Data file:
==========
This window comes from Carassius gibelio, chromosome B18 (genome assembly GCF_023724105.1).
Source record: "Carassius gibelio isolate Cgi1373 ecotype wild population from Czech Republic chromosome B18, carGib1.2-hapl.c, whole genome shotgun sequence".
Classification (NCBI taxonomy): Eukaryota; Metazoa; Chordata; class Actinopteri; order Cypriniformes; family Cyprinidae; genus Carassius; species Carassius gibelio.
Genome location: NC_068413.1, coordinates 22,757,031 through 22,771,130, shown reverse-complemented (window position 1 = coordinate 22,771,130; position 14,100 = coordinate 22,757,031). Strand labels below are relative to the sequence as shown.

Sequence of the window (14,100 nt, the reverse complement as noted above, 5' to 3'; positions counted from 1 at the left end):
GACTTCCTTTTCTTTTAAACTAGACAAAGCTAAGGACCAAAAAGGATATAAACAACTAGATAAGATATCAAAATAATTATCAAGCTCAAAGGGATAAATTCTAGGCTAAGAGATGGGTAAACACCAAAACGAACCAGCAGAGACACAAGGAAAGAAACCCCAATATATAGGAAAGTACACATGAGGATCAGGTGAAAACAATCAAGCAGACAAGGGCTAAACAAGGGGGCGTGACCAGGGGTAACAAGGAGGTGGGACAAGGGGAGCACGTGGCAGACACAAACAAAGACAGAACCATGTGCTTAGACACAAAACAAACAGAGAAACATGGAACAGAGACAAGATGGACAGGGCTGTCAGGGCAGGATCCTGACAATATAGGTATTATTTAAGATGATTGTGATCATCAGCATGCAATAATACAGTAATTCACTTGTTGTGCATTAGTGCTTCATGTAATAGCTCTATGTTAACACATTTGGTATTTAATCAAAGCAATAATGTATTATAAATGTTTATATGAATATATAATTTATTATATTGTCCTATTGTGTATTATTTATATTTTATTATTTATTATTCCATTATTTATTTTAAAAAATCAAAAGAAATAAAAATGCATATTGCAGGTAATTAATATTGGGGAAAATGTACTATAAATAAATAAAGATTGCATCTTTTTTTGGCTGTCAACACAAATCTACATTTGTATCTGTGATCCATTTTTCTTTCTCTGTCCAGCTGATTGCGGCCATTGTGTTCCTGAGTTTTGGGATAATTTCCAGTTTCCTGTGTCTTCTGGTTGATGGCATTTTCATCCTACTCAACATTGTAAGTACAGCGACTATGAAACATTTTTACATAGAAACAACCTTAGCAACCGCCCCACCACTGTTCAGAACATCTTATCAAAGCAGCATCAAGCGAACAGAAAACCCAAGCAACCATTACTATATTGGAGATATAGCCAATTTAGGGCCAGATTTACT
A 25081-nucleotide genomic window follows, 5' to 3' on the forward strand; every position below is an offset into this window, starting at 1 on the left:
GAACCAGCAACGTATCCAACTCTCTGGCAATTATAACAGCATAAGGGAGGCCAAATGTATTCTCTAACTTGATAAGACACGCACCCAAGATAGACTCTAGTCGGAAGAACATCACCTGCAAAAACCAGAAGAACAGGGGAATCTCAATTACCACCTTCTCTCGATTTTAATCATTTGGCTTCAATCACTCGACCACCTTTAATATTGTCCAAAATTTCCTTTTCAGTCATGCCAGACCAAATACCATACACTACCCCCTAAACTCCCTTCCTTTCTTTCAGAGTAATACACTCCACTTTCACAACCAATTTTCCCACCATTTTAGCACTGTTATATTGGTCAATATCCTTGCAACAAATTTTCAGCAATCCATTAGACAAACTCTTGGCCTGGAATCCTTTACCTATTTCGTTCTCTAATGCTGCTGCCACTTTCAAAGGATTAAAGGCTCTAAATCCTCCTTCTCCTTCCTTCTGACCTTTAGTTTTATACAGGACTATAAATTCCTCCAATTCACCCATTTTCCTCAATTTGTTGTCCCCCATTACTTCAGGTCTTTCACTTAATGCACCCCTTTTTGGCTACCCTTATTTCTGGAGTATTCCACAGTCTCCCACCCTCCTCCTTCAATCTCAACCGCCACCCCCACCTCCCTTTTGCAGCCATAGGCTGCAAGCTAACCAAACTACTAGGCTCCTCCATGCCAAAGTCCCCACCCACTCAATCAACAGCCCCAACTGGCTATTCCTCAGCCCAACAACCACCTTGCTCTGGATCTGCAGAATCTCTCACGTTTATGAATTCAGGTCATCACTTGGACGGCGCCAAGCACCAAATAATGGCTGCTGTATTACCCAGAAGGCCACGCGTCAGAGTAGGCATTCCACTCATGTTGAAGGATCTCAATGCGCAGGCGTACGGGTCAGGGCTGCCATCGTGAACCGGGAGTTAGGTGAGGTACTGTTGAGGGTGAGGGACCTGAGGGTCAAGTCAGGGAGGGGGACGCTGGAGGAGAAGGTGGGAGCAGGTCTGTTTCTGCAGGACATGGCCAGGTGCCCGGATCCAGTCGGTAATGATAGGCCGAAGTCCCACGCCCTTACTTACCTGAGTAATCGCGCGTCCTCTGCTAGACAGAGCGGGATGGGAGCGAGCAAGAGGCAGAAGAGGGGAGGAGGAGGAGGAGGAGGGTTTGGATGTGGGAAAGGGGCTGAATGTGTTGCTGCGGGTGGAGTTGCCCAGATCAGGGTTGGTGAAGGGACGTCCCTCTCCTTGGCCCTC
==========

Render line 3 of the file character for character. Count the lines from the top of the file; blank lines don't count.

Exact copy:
Classification (NCBI taxonomy): Eukaryota; Metazoa; Chordata; class Actinopteri; order Cypriniformes; family Cyprinidae; genus Carassius; species Carassius gibelio.